Some of us in the United States may have plans of visiting another country and be exposed and learn about their culture at some point in our lives. After traveling and living in other countries through most of my six years of service in the United States Marine Corps, I can tell you that it has been an exciting and eye-opening experience.
Color did not matter overseas.
My fellow Marines and I would always be the few and proud Americans walking around through the town, malls and tourists sites. Whether it's the cowboy hat, gold chains, tucked in polo t-shirts or our high and tight haircuts, we always stood out. I honestly can't recall anyone in other countries distinguishing us as African-American, Asian-American, Hispanic-American or White-American.
I went to a high school that I would considered to be quick diverse with other races and ethnicity other than white and black. It never really had occurred to me how much race and ethnicity mattered to people in the United States until I finished my service and started acclimatizing back into the American society.
Quick to change, but not quick to improve.
I know our dark history of prejudice and racism. I know that the Civil Rights Act was a milestone for all Americans as we moved forward together in creating an inclusive society. However, in reference to viral video of the racial chant associated with the University of Oklahoma chapter of the Sigma Alpha Epsilon Fraternity, I know that even though we say we are past that part of our history, somehow that part of history is not through with us. Even though I commend and praise President David Boren of the University for taking swift actions, I strongly encourage him to use his leadership to turn this into a learning opportunity for those that participated in the chant rather than just expelling them. I understand what I am suggesting is not popular, but sometimes I think we are so focused to change the situation rather than improving ourselves.
Let's learn from our mistakes.
People have always been quick and rightly so to condemn attitudes and behavior that does not reflect our moral values of the American society. I do believe what is shocking about this incident is that young people, my generation that we expected to be better than our parents' and older generations, are involved. Even more shocking, this is not an isolated occurrence just at this university, but at other educational institutions around the nation as well.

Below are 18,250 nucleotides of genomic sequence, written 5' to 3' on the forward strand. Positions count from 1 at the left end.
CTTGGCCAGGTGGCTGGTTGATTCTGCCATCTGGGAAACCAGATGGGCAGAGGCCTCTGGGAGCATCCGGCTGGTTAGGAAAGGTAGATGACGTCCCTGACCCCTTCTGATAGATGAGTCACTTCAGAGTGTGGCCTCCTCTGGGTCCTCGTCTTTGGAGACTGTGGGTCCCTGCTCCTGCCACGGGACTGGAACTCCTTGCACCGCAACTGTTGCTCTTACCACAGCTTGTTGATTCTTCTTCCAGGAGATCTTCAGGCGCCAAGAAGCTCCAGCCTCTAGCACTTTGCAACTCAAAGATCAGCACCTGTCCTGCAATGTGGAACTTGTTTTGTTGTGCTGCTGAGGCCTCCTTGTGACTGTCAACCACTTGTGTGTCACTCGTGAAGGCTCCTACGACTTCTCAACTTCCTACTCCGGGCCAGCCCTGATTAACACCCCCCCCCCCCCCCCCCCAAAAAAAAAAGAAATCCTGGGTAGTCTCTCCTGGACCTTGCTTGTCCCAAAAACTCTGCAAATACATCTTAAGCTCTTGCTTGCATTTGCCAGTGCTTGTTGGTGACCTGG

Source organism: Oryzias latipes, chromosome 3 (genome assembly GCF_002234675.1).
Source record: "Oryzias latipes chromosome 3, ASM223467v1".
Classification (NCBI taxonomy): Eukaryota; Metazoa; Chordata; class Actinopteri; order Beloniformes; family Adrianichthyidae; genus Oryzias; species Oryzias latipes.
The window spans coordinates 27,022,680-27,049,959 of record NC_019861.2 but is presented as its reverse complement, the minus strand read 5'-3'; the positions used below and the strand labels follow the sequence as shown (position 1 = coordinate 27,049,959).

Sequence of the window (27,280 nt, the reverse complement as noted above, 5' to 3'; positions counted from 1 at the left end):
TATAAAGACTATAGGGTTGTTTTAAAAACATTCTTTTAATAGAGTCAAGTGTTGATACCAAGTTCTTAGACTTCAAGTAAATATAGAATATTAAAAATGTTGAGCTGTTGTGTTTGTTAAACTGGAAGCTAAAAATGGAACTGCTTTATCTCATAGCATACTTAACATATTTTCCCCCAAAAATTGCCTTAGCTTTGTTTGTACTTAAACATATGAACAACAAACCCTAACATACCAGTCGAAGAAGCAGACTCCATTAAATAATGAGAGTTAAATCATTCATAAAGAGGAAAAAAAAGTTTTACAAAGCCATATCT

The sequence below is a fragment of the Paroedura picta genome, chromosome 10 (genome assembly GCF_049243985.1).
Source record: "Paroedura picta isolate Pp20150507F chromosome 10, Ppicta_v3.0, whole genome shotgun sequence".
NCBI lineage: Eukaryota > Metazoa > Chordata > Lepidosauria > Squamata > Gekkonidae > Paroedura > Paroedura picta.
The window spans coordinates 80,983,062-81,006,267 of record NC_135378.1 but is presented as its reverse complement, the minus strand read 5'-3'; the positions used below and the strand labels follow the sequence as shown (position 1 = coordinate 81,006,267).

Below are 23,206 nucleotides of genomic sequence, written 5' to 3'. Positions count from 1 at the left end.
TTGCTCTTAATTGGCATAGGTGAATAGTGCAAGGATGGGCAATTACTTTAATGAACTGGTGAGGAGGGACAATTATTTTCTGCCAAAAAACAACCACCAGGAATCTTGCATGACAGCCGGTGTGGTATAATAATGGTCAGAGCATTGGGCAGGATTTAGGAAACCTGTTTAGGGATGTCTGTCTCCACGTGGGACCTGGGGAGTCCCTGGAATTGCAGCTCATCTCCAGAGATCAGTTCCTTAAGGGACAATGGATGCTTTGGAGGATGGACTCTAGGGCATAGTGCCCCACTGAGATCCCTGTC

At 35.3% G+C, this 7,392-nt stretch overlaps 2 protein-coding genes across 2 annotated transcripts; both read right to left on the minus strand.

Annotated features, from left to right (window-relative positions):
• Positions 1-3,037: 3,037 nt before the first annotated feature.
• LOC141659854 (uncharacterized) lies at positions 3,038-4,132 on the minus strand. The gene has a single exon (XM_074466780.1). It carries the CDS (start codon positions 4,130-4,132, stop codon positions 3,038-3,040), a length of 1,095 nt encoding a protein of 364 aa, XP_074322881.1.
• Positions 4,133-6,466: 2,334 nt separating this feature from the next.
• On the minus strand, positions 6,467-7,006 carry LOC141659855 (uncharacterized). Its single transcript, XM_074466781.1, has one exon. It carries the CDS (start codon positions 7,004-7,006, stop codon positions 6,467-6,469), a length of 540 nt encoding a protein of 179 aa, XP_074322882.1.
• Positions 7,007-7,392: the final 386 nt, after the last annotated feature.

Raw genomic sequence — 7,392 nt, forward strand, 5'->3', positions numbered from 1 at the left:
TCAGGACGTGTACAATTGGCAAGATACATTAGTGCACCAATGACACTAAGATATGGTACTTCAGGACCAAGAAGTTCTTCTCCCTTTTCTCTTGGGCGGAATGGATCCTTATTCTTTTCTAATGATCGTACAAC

I know my experience is different than some students around the nation where they may have gone to a less inclusive and/or less diverse high school. I also take into consideration that my experience in other countries have influenced my mindset and perspective of people of different background. Nevertheless, such experience has taught me more about how our nation can improve race relations than any lesson that can be taught in a book or classroom.
This is why I believe this can be a learning experience rather than running away from a mistake. Isaac Hill, The President of University of Oklahoma's Black Student Association, was on Fox News Insider with Megyn Kelly sharing his message for an alternative response to the incident and I hope the President of the University will consider alternative decisions or at least innovative disciplinary actions.
Educate not perpetuate the engrained stereotype.
As a proud brother of the Theta Chi Fraternity at the University of Central Florida, which is predominantly white, I considered myself to be fortunate to be part of the Greek Community at UCF where such deplorable attitudes are not tolerated. For anyone who may have doubts or negative views about the entire Sigma Alpha Epsilon Fraternity, I can sincerely say I personally know members of the SAE chapter at my university and that they are true examples of what fraternity gentlemen should be. We should not be so quick to generalize and ostracize students when there is an opportunity to learn and grow. That is what education is about.